As part of the HRCO study, CTL expanded this oversight by inspecting 74 active excavation sites, reviewing 68 sets of excavation plans, and using the results to develop six recommendations to establish standards for design drawings, strengthen protections for adjacent structures, and improve the safety of work performed in the field. The recommendations related to excavation operations are:

  1. New Safety Meeting Prior to Beginning Work. Require a safety meeting be held onsite with the general contractor, designer, owner and a DOB representative to review construction plans, approved drawings, and planned safety procedures prior to issuing the permit to ensure that all requirements are met and possible problems identified.

  2. Clarify Requirements for Excavation Drawings. Create guidelines to provide the industry with clarification on the information that must be included on excavation drawings submitted to DOB

  3. New Guidelines for Monitoring of Adjacent Buildings. Create a rule clarifying what aspects of adjacent buildings need to be surveyed and photographed before excavation begins, as well as periodically throughout the excavation process.

  4. Facilitating Access to Adjacent Buildings. Pursue legislation granting the engineer of record access to neighboring structures to properly survey adjacent buildings before and during excavation work.

  5. More Review of Excavation Plans. Require DOB to review all excavation plans to ensure they meet the minimum required criteria prior to issuing a permit.

  6. New On-Site Document Requirements. Require more documents be kept on site, including but not limited to a copy of the Special Inspector's contact information and a written log detailing inspection information.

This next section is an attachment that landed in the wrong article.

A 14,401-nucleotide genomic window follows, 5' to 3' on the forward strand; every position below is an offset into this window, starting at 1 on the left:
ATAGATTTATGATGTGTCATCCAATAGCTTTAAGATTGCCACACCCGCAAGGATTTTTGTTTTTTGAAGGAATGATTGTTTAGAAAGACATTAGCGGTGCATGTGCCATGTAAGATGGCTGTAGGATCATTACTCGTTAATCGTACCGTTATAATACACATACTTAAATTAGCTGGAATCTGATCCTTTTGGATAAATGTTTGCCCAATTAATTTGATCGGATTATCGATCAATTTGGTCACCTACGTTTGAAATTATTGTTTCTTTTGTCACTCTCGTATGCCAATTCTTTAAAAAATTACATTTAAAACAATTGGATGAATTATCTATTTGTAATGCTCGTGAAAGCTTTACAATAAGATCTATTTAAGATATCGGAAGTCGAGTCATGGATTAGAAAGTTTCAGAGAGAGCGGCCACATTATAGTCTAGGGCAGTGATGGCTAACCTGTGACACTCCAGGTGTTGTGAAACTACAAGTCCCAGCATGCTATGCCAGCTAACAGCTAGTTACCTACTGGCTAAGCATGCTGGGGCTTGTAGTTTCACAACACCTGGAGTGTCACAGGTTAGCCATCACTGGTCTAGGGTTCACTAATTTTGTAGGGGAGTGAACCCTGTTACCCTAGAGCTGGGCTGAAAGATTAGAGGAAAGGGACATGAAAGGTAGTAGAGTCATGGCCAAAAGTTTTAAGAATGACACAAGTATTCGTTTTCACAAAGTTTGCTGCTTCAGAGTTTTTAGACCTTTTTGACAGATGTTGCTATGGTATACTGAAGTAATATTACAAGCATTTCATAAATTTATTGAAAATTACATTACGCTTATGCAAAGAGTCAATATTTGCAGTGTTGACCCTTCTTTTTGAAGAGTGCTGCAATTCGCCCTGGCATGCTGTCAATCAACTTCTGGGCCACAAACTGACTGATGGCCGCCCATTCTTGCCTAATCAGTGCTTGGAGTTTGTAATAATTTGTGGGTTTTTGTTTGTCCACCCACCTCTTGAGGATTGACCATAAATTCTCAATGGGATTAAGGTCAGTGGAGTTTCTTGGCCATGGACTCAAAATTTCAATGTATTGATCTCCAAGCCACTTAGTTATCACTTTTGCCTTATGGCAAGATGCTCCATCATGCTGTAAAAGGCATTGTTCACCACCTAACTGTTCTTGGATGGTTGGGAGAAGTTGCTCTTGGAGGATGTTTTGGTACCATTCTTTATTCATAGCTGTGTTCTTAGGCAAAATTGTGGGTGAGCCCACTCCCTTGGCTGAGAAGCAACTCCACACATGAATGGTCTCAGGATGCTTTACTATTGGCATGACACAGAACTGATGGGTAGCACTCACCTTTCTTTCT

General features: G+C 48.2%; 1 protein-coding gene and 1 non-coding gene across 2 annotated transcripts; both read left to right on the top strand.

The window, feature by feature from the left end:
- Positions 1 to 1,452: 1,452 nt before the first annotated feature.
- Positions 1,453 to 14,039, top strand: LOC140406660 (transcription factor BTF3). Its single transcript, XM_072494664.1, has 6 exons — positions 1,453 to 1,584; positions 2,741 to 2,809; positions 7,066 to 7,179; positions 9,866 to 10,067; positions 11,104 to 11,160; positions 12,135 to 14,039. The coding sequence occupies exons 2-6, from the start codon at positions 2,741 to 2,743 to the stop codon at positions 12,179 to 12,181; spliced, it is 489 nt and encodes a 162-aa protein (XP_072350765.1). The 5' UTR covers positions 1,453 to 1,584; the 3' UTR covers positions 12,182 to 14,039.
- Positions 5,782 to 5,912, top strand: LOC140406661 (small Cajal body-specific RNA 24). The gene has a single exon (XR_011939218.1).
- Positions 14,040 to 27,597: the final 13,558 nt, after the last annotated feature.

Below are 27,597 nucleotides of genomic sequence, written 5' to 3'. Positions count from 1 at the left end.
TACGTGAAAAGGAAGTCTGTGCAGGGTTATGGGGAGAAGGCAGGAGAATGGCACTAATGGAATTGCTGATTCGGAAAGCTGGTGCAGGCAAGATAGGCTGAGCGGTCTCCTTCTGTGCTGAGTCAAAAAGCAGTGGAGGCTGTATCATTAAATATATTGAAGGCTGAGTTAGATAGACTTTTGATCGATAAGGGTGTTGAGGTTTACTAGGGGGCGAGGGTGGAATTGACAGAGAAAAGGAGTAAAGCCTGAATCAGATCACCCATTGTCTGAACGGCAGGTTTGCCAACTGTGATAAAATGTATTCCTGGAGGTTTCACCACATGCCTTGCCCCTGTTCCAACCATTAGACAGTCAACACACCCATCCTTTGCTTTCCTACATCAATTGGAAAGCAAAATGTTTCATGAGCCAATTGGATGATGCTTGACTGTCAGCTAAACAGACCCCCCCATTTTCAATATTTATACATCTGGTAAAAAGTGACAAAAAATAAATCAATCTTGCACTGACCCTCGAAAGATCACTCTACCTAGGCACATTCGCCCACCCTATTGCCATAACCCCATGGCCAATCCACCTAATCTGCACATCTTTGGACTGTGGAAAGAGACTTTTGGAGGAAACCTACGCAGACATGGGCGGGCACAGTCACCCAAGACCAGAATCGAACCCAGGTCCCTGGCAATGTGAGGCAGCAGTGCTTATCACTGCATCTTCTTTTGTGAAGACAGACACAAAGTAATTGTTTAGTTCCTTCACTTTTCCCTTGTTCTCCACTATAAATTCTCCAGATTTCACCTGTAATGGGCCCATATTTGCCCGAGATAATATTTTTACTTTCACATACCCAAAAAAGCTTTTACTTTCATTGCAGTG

Concrete Operations

Concrete is used to build the majority of high-rise buildings in New York City, and pouring and forming the concrete often takes place at incredible heights and in open, unenclosed structures exposed to the elements. Concrete operations can lead to serious accidents when regulations and safe practices are not followed; in 2008, concrete operations led to 15 accidents and 17 injuries.

As part of the HRCO study, CTL inspected 68 sites and used the results to develop 13 recommendations to improve formwork standards, raise standards for structural designs, enhance inspections, and strengthen site safety practices.

The recommendations related to improving formwork standards are:

  1. New Safety Requirements for Concrete Formwork Design. Require essential specifications on formwork design plans certified by a NYS licensed engineer. Essential specifications include critical information necessary to carry out the concrete operation safely, such as the reshore installation sequences and schedules, and the required the number of reshored floor levels.

  2. New Standards to Safeguard Formwork against Wind. Clarify formwork wind design requirements to incorporate the latest wind design research by basing the wind design of formwork on the national standard (ASCE 7 and ASCE 37).